Kaiser Permanente, the nation’s largest not-for-profit managed-care provider, has stopped prescribing Bextra until tests show whether the painkiller is safe.
The decision came amid “compelling” evidence of heightened heart risks associated with Bextra and a similar drug called Vioxx that manufacturer Merck & Co. pulled from the market in September, according to a company memo Kaiser issued late Friday.
Kaiser spokeswoman Beverly Hayon said the policy, which Kaiser is calling a moratorium, represents the first time the health system’s doctors had decided to stop dispensing a drug that was approved by the Food and Drug Administration.
The Oakland-based HMO, hospital and clinic network, which serves 8.5 million patients in nine states and the District of Columbia, plans to stop filling new prescriptions for Bextra on Feb. 1 and on March 1 for refills.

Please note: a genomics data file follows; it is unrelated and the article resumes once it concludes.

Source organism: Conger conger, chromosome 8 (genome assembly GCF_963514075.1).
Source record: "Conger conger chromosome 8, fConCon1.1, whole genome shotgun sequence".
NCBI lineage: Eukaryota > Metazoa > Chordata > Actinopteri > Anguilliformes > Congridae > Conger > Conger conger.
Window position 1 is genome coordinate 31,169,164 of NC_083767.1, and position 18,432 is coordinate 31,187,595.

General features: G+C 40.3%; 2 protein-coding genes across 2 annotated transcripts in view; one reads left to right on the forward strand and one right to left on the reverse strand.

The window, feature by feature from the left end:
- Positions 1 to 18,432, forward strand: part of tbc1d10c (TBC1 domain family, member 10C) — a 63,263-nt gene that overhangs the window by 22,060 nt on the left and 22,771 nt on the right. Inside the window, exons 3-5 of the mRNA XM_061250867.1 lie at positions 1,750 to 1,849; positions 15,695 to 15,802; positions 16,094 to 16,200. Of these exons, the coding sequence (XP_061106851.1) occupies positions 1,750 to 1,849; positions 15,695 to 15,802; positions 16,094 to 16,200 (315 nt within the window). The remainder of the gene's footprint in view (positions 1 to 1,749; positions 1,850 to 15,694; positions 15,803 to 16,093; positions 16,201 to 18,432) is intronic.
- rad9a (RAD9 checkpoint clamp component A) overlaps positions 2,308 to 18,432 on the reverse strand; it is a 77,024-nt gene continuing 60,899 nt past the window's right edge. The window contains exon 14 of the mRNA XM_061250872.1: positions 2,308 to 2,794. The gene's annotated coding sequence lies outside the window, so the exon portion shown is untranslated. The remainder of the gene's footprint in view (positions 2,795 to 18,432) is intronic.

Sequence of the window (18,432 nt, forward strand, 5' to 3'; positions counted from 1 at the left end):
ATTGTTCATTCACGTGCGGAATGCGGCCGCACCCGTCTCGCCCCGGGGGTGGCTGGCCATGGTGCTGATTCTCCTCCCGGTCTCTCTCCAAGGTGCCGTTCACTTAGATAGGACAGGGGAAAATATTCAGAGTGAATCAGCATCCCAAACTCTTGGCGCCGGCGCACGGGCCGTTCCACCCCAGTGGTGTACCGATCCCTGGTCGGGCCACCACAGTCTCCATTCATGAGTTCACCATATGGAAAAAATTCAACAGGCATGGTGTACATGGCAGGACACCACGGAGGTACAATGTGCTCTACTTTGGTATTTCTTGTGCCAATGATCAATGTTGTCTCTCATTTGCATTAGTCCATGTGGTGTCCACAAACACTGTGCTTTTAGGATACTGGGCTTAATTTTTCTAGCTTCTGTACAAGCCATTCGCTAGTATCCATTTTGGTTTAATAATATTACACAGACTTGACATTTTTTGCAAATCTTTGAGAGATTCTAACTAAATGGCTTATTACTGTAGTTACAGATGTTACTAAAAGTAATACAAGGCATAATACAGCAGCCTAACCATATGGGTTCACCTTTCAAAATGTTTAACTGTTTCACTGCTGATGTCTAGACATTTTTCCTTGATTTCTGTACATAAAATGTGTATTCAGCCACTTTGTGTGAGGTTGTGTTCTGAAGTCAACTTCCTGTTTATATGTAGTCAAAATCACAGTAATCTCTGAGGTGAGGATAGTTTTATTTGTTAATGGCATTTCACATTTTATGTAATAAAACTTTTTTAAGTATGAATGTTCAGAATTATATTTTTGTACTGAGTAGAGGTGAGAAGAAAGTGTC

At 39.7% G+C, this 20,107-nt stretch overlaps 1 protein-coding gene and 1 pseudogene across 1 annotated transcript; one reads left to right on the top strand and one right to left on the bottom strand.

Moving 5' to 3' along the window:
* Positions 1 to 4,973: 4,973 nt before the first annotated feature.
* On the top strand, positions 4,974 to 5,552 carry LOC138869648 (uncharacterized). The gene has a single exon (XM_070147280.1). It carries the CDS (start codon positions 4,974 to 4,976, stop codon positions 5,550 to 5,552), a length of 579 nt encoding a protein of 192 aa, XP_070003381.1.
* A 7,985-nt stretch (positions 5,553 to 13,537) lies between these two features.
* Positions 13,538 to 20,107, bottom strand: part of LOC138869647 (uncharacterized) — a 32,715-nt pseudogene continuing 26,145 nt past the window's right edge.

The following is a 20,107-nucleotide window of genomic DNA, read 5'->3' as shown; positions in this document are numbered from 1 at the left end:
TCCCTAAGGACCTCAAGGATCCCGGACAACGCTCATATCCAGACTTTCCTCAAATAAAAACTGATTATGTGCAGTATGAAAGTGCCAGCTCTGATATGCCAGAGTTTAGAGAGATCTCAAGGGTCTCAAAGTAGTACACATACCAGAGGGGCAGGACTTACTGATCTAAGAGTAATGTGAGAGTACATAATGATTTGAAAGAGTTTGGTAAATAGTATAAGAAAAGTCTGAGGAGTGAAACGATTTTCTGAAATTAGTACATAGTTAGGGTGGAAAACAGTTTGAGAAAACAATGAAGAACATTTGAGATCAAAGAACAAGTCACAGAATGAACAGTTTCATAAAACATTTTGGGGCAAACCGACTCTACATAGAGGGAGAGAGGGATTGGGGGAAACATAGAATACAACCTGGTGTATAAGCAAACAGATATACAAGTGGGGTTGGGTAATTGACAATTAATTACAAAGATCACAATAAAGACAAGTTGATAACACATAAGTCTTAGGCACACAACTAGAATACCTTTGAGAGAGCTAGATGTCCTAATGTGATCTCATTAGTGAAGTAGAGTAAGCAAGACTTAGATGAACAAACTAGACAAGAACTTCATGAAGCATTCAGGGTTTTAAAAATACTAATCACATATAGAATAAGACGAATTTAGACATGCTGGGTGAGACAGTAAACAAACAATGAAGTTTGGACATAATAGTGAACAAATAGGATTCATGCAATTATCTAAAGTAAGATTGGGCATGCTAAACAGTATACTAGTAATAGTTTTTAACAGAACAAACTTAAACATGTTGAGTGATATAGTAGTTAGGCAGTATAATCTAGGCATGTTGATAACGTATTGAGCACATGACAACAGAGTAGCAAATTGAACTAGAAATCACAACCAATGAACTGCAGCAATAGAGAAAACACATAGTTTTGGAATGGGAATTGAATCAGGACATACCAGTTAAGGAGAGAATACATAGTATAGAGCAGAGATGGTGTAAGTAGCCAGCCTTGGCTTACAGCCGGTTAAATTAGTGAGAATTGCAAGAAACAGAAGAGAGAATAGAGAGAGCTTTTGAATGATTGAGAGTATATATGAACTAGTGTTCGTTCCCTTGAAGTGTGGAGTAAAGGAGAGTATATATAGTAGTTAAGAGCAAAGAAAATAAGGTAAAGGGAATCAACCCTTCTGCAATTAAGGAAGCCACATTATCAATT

Physicians will be notified with suggestions for alternative medicines they can prescribe. Bextra, made by Pfizer Inc., is most often recommended for arthritis patients.
“This is not a drug that saves lives,” said Dr. Sharon Levine, who oversees medication usage for Kaiser Permanente’s Northern California division. “It’s a drug that provides a modest degree of pain relief no better than Motrin and the size of the risk, given the benefit provided, did not seem warranted.”